- Coronary artery disease
- Cirrhosis of the liver
- Inflammatory bowel disease
- Hemophilia or blood disorder
- Multiple sclerosis
- Cerebral palsy
- Parkinson’s disease
- Mental disorders
- Immune disorders
- Kidney disease
- Avascular Necrosis
- Depression – Bi-polar
- Cancer – Sarcoma
- Inflammatory arthritis
- Peripheral/Artery Disease
What If Your Medical Impairment Is Not Listed?
Medical evidence needed to prove your disability may include, but is not limited to:
- Physical exams
- MRI, CAT scan reports
- Mental health records
- Blood work results
- Emergency room report
What If My Social Security Disability Claim Is Denied?
If your SSD claim is denied, it is important that you speak to an experienced Social Security Disability attorney. At Rainwater, Holt & Sexton, our attorneys know how difficult and lengthy the appeals process can be. In order to build the best case, you need to understand why your SSD claim may have been denied.
Some of the most common reasons for denial include:
You may not be working as much as you would like, but if you are making more than the substantial gainful activity (SGA) limit, you will be denied benefits. Part-time work is sometimes allowed, but if you are making $1,180.00 per month (the SGA limit in 2018 for non-blind individuals) you will be denied.
If it is determined that your medical impairments are not severe enough, or expected to improve within twelve (12) months, your claim will be denied. Your attorney can review your medical evidence to determine if additional medical testing or medical treatment is necessary to support your claim.
If you are being treated by a doctor, but you fail to follow the prescribed therapy to improve your medical impairment, then you could be denied SSD benefits. There are some acceptable medical excuses the SSA will allow, such as mental illness or physical limitations. Financial hardships and religious beliefs may also be acceptable excuses.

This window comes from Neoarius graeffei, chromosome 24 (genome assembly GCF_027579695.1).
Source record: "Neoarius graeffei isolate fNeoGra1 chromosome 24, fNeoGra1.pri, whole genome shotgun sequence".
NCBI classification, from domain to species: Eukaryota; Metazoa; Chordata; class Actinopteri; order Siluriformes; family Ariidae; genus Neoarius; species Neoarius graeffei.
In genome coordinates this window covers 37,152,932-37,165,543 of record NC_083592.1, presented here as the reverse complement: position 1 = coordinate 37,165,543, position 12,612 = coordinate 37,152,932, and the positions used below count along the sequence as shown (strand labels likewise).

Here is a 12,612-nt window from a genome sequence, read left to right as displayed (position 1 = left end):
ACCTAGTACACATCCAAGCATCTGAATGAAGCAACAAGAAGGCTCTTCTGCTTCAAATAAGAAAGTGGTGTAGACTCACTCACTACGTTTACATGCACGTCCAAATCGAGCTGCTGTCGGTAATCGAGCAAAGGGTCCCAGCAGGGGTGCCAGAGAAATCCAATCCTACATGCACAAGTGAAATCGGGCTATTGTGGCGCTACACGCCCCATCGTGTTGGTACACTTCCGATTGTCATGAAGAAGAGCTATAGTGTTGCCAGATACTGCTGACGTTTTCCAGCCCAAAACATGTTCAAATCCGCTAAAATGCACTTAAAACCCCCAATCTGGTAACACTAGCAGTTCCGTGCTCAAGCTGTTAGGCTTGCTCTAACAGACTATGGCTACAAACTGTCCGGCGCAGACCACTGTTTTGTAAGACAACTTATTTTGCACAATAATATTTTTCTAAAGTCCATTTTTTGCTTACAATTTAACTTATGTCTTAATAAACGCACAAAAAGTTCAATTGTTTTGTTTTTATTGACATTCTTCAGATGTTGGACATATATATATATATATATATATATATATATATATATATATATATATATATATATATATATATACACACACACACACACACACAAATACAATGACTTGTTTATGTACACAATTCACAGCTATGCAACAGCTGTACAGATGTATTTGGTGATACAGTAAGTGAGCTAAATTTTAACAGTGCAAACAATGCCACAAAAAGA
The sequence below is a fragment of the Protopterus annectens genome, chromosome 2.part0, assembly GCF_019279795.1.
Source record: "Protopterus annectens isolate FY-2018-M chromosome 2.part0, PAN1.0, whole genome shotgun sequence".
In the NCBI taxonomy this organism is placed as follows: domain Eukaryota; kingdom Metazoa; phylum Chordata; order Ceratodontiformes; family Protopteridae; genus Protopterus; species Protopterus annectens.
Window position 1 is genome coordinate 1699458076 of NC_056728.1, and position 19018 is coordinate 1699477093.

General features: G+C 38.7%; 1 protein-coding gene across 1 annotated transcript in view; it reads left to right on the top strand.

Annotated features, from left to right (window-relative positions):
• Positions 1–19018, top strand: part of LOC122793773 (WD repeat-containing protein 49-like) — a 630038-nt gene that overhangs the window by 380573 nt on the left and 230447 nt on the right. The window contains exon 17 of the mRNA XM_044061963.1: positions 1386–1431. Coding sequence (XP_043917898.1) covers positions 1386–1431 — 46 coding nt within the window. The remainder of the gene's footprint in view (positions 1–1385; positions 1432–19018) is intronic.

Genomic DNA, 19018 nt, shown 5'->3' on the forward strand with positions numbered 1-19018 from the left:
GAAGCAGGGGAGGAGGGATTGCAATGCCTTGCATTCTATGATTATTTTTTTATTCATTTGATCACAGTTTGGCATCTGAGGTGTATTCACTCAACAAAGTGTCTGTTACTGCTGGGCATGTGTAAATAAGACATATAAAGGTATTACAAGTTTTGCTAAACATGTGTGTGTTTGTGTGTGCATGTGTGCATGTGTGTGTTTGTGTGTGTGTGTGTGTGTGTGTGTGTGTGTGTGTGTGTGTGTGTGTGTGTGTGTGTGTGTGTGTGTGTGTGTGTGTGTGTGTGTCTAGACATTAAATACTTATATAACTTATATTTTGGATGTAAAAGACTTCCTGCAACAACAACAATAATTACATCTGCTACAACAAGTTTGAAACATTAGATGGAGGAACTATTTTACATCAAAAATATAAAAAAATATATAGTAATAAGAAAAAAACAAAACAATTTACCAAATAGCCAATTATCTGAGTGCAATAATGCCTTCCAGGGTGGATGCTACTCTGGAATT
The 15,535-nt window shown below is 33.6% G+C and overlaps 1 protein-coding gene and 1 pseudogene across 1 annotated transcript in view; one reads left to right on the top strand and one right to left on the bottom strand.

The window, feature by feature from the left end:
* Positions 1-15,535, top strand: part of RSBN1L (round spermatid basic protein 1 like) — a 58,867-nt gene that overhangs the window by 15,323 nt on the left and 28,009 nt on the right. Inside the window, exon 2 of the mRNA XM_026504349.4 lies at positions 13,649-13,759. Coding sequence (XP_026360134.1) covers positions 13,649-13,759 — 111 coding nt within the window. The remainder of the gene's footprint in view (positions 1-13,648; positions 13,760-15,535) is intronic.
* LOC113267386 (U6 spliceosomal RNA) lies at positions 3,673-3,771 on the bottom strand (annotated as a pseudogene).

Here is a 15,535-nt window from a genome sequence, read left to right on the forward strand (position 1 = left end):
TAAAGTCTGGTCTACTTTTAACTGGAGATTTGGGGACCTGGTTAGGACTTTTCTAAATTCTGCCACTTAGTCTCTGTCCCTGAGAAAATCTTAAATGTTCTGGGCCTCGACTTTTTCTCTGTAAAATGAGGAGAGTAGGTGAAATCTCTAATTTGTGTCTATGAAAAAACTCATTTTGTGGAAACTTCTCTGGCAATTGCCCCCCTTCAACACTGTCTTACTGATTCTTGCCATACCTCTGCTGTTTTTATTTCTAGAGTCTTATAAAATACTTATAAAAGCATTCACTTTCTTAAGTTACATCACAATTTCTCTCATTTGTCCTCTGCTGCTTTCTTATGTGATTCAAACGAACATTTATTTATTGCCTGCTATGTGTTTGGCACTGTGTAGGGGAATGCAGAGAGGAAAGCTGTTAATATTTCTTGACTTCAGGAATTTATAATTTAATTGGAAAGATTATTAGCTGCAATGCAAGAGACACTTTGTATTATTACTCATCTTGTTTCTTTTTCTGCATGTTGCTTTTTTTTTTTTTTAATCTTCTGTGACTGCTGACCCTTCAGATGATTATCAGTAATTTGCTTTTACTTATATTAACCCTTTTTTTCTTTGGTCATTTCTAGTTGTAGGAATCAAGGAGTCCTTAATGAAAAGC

If your alcoholism or drug addiction is a contributing factor to your disability and inability to work, then you may be denied SSD benefits.
Factors That Could Affect Your SSD Benefits
There are numerous factors that may affect your SSD benefits and the amount you would receive. Some of those factors include:
- Turning 18 – If you were receiving SSI benefits as a child, turning 18 could put those benefits in jeopardy. Your impairments will be reevaluated as an adult before being able to collect SSI as an adult.
- Reaching retirement age – Once you reach retirement, your SSD benefits will be transferred to the retirement benefit program.
- Improved medical condition – If the medical condition for which you were receiving disability benefits improves, you may lose your ability to collect SSD.
- Returning to work – If you return to work while you are receiving SSD, then you could raise your SGA and no longer be eligible for SSD.
- Marital status – If you remarry or get married while receiving SSI benefits, your spouse’s income could change the level of your payments.
- Crime conviction – If you have been convicted of a crime, you may lose your ability to collect SSI or SSDI.
What If My Child Is Disabled?
If your child is disabled, they will be eligible to receive Social Security Income until they are 18 years old. To become eligible for SSI, you must clearly establish your child’s impairment results in severe and functional limitations and can be expected to last for at least 12 months. The Social Security Administration has a separate “Blue Book” of impairments and conditions that would qualify for benefits. Once your child turns 18, their impairments will be evaluated based on the definition of disability for adults.
I Qualified for SSD Benefits — Now What?
Since the application and approval process for SSD benefits can take a long time, you will likely be relieved when you qualify for benefits. Once you are qualified for SSD benefits, you will be paid in monthly installments. For SSDI benefits, the amount you receive is based on your average lifetime earnings before you were disabled, not on how much income you have or your disability. SSI benefits are capped at no more than $750.00 per month, but can be further reduced depending on your financial situation.